Contreras is not the only agent participating in the class-action lawsuit against Customs who has been the victim of alleged retaliation by the agency. Ruben Gonzalez, associate special agent in charge (ASAIC) of Customs’ Houston Office of Investigations, also paid a price for testifying in the spring of 2002 in an EEO deposition in Washington, D.C., regarding discrimination against Hispanic agents.
“When (Gonzalez) returned to the Houston, Texas, Office of Investigations where he serves as the GS-15 ASAIC, Gonzalez discovered that he had been replaced and that a GS-14 special agent had been put in an acting position as the ASAIC,” states the Hispanic agents’ class-action lawsuit. “Special Agent Gonzalez … was told that a GS-14 was put in charge because the special agent in charge did not know when Gonzalez would return from Washington. This action was retaliatory…. Agent Gonzalez’s secretary knew his itinerary and he could easily have been reached by cell phone.”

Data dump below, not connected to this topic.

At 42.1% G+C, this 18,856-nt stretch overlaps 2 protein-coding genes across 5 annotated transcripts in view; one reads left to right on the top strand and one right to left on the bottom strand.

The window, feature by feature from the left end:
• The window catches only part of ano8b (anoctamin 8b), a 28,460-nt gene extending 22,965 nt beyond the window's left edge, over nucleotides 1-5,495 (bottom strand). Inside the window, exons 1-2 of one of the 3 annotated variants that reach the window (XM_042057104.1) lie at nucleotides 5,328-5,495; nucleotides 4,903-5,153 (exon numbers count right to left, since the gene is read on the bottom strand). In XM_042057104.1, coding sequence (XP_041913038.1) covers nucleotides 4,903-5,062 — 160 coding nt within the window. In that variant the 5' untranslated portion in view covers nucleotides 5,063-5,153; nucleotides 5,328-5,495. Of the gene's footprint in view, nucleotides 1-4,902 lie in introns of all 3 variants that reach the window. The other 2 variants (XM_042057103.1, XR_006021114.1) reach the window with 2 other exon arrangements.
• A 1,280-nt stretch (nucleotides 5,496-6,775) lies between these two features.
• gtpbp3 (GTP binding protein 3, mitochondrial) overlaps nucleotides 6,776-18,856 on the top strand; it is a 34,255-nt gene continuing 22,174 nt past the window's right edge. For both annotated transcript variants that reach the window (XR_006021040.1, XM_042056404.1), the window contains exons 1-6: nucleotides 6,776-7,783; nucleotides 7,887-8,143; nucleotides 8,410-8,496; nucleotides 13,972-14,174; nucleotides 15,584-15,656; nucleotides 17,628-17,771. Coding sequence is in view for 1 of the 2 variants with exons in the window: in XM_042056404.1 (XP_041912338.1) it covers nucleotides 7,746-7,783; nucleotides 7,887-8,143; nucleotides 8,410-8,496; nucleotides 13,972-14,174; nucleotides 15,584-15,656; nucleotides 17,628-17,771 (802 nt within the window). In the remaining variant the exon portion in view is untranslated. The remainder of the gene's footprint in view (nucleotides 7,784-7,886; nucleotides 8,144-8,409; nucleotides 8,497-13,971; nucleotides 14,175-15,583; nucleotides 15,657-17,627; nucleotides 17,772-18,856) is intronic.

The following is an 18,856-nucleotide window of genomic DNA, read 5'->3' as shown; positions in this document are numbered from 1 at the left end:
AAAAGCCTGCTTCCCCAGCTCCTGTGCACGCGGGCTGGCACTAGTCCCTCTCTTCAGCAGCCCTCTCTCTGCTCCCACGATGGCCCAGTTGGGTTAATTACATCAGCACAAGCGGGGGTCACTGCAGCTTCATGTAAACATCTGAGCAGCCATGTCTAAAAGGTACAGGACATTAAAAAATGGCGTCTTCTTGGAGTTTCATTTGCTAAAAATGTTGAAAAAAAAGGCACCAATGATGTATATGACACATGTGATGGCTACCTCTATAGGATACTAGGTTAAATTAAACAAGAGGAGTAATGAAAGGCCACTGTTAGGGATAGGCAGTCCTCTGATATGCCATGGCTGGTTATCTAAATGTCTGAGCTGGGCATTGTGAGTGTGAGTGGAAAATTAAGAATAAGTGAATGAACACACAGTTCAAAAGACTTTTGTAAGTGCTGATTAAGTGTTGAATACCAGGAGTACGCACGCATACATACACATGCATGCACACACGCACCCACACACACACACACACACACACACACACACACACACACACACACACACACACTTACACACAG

The Houston incident was far from the first time Gonzalez had run into career setbacks at Customs. From 1994 to 2001, Gonzalez applied for more than 34 GS-15 and Senior Executive Service (SES) positions. He made the “best-qualified” list for every GS-15 post he sought, “yet he was never interviewed for any of them,” according to the class-action lawsuit. When he finally did receive a promotion, he was forced to move his family from the East Coast to Houston.